- Some conventions have banned the wearing of metal armor. If you’re planning to attend such a convention in an armored costume, it will have to be made out of some other material, such as plastic or EVA foam.
- EVA foam is much lighter than metal making it easier to wear.
- While metal is a rather rigid material, EVA foam is far more flexible, which also makes EVA foam easier to wear.
- Since EVA foam is a soft material as compared with metal, it’s much easier to work with than metal.
- The tools & materials are less costly & easier to obtain for working with EVA foam as opposed to metal.
- The skills required to work with EVA foam are easier to learn than the skills needed for working with metal.
- Unlike metal edges that need to be sanded so that they won’t accidentally cut into skin, you needn’t worry about EVA foam edges being a potential safety hazard.
- Unlike metal that can rust, EVA foam can’t rust.
- You’re far less likely to disturb neighbors working with EVA foam because you don’t have to hammer it as you would need to do with metal.
The biggest disadvantages with EVA foam as compared with metal are as follows:
- EVA foam is not as durable as metal (as previously mentioned), meaning it has a much higher chance of being damaged while being worn or stored.
- Greater care must be used for storing EVA foam armor than with metal to ensure that it keeps its intended shape.
- EVA foam armor is going to be much thicker than a metal equivalent, so additional allowances have to be made.
- Replicating a metallic shine with painted EVA foam will probably never be as shiny as actual metal.
If you haven’t worked with EVA foam before, we recommend reading Working with EVA Foam for Beginners.
#Costuming & #cosplay doesn’t have to cost a lot. Example: you can make a #Transformers #OptimusPrime #costume for under $25 using cardboard as the base. #Costumers Benjamin Martin & Dustin McLean show how to make the costume in the following video that they posted on YouTube:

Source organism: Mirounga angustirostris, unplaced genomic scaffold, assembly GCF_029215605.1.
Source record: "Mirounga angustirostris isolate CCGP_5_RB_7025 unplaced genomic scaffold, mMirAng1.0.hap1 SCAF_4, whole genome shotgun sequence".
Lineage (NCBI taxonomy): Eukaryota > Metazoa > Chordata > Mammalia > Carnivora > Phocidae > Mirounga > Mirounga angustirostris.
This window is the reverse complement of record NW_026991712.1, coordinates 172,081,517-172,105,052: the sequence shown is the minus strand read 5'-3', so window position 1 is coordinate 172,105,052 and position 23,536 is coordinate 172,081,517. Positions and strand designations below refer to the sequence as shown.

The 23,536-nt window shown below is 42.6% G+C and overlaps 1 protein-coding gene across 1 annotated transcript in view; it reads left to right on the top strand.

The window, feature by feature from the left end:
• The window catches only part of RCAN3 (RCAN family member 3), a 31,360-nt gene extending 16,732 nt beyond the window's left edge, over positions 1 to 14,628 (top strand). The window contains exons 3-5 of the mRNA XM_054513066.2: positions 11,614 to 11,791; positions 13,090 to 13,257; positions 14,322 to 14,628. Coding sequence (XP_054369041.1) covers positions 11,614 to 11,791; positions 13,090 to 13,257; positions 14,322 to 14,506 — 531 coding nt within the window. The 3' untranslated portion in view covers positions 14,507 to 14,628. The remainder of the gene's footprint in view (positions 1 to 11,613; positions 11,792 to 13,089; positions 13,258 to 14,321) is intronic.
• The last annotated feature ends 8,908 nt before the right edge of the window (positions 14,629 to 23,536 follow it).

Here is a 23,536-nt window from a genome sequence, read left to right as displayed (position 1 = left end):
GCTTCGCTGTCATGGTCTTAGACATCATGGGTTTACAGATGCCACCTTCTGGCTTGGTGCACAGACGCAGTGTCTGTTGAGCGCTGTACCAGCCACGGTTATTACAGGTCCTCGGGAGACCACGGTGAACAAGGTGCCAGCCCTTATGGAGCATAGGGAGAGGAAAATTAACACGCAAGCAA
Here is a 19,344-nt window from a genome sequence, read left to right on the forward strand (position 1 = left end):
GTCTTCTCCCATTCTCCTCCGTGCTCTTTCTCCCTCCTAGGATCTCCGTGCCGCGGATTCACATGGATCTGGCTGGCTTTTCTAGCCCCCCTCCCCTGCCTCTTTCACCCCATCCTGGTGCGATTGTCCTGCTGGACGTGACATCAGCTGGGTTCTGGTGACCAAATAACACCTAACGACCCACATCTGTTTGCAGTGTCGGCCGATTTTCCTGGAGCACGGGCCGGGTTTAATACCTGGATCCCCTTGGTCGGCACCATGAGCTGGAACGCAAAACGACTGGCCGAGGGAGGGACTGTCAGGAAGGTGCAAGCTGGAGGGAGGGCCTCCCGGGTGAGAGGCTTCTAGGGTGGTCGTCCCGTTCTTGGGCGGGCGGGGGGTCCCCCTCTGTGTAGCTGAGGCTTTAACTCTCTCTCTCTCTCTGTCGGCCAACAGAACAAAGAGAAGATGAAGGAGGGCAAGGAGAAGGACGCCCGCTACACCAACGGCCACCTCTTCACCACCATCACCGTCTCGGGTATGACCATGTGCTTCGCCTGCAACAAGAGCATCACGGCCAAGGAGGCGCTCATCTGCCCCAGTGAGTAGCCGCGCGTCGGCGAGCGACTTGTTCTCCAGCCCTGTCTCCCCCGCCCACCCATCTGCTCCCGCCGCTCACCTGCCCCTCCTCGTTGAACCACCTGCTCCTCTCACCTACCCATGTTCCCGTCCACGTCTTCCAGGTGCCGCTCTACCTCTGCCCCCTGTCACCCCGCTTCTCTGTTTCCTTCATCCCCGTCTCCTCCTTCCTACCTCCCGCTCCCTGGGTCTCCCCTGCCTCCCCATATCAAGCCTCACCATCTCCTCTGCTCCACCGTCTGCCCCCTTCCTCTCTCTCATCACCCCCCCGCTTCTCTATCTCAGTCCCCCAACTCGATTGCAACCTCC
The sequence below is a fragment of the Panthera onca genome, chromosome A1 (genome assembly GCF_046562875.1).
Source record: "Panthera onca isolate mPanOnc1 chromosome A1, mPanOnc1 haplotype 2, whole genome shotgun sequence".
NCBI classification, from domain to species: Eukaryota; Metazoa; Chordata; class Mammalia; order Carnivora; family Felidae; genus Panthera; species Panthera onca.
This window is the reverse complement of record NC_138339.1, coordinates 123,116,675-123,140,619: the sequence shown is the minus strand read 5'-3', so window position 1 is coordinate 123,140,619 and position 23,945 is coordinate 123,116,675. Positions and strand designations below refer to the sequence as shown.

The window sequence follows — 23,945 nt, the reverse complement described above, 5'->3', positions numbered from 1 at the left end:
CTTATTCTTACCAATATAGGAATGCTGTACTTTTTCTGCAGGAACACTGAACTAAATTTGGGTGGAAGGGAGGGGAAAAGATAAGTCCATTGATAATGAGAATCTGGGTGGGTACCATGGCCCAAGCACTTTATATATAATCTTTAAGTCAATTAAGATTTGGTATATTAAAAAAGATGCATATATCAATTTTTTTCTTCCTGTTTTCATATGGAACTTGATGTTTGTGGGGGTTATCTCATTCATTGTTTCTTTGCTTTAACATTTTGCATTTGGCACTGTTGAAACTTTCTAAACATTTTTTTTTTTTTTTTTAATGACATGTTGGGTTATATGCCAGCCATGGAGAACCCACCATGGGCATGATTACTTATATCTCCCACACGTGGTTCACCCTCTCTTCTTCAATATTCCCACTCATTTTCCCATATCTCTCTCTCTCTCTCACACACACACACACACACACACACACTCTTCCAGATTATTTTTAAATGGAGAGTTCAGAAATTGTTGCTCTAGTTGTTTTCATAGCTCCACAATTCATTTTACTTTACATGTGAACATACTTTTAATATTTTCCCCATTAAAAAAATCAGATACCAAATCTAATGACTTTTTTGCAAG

Since #armor is an ever-popular aspect of #costuming & #cosplay, we wanted to share this video about the evolution of actual medieval armor, which is likely the basis for various types of armor used by multiple sci-fi, fantasy & gaming franchises. While this video focuses on actual metal armor, many #cosplayers wear metal armor, as do re-enactors. We will also add a disclaimer regarding the accuracy for the reasons shared in the video as to why armor changed over the centuries.
If you want to build a bionic arm for your next #cosplay, David Guyton has created the templates on how to create one using metal and leather. This is another more advanced method of #costume making as it requires working with metal and leather. Thus, safety is a very important consideration to avoid injury while working with metal.
The resulting prop as demonstrated by David Guyton is very impressive.
Here’s a video tutorial made by David Guyton on how to make a #Marvel #Infinity gauntlet. This is a more advanced type of #costume making as it involves working with metal and electronics. Please be sure you wear the proper protective gear before working with metal (which can have very sharp edges) and hammers.
This particular gauntlet design also includes use of a leather glove, upon which metal is riveted. There are also a lot of small articulated parts that go onto the glove fingers. Thus, patience is a must with this particular project.